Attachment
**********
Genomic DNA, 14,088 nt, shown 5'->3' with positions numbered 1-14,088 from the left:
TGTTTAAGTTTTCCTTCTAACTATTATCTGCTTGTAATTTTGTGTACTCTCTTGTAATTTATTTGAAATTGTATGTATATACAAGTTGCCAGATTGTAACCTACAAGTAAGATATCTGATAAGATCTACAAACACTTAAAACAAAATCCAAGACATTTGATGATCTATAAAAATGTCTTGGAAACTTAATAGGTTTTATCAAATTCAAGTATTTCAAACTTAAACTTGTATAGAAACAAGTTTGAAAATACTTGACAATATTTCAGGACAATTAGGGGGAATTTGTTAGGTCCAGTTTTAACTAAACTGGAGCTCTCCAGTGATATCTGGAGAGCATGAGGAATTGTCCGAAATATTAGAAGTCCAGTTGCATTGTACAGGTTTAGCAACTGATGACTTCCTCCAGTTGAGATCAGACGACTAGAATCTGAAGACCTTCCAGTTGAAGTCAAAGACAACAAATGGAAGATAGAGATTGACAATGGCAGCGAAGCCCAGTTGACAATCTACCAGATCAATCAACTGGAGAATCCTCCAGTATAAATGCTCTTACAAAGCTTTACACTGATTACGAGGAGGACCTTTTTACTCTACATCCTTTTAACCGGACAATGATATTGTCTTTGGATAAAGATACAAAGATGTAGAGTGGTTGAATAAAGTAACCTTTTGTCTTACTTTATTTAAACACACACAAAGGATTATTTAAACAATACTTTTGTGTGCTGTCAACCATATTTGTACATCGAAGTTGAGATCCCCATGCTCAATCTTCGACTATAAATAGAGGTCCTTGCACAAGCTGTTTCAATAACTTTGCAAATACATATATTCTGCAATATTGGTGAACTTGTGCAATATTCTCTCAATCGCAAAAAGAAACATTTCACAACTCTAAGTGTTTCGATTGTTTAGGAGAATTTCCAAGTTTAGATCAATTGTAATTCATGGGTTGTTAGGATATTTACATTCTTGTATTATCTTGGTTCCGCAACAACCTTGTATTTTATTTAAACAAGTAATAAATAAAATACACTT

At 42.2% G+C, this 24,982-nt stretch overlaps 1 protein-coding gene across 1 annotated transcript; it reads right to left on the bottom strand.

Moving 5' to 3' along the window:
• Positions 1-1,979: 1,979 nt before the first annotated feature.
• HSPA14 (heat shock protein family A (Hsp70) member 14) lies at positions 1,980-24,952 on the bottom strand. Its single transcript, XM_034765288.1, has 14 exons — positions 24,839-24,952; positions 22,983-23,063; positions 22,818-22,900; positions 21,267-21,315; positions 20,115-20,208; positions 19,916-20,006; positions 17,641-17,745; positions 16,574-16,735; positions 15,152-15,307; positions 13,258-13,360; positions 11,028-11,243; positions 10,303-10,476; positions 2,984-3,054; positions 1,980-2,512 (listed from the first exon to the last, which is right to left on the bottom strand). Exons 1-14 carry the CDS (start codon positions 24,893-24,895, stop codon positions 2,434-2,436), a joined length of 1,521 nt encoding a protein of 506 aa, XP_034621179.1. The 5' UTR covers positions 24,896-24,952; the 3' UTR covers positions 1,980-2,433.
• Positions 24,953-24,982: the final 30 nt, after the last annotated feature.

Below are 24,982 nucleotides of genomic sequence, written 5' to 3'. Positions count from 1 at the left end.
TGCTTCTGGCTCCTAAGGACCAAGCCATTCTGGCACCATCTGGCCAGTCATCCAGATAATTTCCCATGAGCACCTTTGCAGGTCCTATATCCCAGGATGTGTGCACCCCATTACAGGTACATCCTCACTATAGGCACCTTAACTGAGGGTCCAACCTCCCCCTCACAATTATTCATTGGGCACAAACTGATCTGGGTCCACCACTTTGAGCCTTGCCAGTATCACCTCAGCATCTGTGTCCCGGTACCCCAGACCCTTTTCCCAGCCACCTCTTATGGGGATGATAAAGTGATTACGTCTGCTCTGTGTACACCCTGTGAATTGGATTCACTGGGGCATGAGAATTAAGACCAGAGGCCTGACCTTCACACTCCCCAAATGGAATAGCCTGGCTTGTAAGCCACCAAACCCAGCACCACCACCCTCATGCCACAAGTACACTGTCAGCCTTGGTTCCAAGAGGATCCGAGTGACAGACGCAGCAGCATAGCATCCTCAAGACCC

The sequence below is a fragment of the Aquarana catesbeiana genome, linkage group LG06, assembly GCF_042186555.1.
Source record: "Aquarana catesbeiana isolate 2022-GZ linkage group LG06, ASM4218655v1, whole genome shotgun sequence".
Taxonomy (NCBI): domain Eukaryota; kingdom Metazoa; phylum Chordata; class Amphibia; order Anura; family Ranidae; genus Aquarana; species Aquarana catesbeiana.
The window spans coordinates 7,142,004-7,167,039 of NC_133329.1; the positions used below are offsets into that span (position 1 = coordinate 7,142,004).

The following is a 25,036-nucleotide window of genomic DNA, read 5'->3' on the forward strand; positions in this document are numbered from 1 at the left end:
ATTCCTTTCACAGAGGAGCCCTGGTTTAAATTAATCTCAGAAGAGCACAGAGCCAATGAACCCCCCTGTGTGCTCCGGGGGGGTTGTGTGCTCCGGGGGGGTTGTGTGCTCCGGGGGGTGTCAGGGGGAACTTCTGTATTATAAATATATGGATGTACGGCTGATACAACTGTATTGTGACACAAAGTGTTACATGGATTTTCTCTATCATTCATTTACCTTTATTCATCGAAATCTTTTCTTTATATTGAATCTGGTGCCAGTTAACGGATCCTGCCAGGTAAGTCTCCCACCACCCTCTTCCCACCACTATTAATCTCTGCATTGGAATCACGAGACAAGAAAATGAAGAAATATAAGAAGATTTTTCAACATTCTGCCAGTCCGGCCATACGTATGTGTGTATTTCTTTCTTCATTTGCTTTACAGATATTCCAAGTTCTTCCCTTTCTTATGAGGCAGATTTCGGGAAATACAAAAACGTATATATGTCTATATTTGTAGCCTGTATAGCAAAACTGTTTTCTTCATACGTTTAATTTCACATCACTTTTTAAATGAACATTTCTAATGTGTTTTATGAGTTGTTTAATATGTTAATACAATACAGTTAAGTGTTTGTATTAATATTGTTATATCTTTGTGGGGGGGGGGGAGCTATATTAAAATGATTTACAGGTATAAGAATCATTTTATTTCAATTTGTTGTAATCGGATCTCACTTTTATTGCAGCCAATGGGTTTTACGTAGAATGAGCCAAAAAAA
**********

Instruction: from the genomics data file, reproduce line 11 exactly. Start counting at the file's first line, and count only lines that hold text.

Source record: "Aquarana catesbeiana isolate 2022-GZ linkage group LG06, ASM4218655v1, whole genome shotgun sequence".